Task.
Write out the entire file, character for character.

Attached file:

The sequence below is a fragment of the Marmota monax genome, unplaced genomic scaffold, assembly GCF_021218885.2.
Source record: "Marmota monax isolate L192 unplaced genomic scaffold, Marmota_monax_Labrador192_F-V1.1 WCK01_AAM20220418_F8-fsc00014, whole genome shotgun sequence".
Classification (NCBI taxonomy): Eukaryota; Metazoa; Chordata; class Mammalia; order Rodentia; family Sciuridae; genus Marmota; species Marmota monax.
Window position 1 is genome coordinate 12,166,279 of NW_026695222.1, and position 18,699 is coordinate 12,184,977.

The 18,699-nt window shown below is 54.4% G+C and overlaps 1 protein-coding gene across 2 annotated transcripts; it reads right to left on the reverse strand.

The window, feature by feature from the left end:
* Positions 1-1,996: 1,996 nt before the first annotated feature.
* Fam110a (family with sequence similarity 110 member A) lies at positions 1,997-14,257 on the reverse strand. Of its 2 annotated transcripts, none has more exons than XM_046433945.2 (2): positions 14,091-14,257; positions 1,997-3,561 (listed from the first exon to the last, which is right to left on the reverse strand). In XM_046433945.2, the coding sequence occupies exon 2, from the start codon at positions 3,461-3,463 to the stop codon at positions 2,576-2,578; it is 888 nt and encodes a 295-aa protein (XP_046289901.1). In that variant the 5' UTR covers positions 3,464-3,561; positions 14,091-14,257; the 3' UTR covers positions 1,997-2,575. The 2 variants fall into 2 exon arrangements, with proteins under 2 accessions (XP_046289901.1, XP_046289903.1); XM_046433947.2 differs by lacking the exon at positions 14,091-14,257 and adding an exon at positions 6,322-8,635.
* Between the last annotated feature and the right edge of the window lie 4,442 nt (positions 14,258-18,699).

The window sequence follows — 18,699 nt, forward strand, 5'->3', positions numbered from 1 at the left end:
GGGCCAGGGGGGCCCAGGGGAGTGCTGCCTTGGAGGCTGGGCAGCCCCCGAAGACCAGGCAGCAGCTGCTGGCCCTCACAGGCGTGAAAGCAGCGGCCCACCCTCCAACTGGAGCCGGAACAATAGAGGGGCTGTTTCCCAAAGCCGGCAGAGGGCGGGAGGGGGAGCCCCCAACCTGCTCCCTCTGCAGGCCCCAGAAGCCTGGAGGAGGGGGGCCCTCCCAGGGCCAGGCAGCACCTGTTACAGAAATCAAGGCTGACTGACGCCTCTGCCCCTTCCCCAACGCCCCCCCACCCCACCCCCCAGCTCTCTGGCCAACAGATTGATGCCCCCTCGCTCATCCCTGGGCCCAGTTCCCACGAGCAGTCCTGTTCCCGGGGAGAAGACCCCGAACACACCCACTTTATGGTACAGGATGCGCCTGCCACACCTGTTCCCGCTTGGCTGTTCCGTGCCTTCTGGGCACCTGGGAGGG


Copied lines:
The sequence below is a fragment of the Marmota monax genome, unplaced genomic scaffold, assembly GCF_021218885.2.
Source record: "Marmota monax isolate L192 unplaced genomic scaffold, Marmota_monax_Labrador192_F-V1.1 WCK01_AAM20220418_F8-fsc00014, whole genome shotgun sequence".
Classification (NCBI taxonomy): Eukaryota; Metazoa; Chordata; class Mammalia; order Rodentia; family Sciuridae; genus Marmota; species Marmota monax.
Window position 1 is genome coordinate 12,166,279 of NW_026695222.1, and position 18,699 is coordinate 12,184,977.

The 18,699-nt window shown below is 54.4% G+C and overlaps 1 protein-coding gene across 2 annotated transcripts; it reads right to left on the reverse strand.

The window, feature by feature from the left end:
* Positions 1-1,996: 1,996 nt before the first annotated feature.
* Fam110a (family with sequence similarity 110 member A) lies at positions 1,997-14,257 on the reverse strand. Of its 2 annotated transcripts, none has more exons than XM_046433945.2 (2): positions 14,091-14,257; positions 1,997-3,561 (listed from the first exon to the last, which is right to left on the reverse strand). In XM_046433945.2, the coding sequence occupies exon 2, from the start codon at positions 3,461-3,463 to the stop codon at positions 2,576-2,578; it is 888 nt and encodes a 295-aa protein (XP_046289901.1). In that variant the 5' UTR covers positions 3,464-3,561; positions 14,091-14,257; the 3' UTR covers positions 1,997-2,575. The 2 variants fall into 2 exon arrangements, with proteins under 2 accessions (XP_046289901.1, XP_046289903.1); XM_046433947.2 differs by lacking the exon at positions 14,091-14,257 and adding an exon at positions 6,322-8,635.
* Between the last annotated feature and the right edge of the window lie 4,442 nt (positions 14,258-18,699).

The window sequence follows — 18,699 nt, forward strand, 5'->3', positions numbered from 1 at the left end:
GGGCCAGGGGGGCCCAGGGGAGTGCTGCCTTGGAGGCTGGGCAGCCCCCGAAGACCAGGCAGCAGCTGCTGGCCCTCACAGGCGTGAAAGCAGCGGCCCACCCTCCAACTGGAGCCGGAACAATAGAGGGGCTGTTTCCCAAAGCCGGCAGAGGGCGGGAGGGGGAGCCCCCAACCTGCTCCCTCTGCAGGCCCCAGAAGCCTGGAGGAGGGGGGCCCTCCCAGGGCCAGGCAGCACCTGTTACAGAAATCAAGGCTGACTGACGCCTCTGCCCCTTCCCCAACGCCCCCCCACCCCACCCCCCAGCTCTCTGGCCAACAGATTGATGCCCCCTCGCTCATCCCTGGGCCCAGTTCCCACGAGCAGTCCTGTTCCCGGGGAGAAGACCCCGAACACACCCACTTTATGGTACAGGATGCGCCTGCCACACCTGTTCCCGCTTGGCTGTTCCGTGCCTTCTGGGCACCTGGGAGGG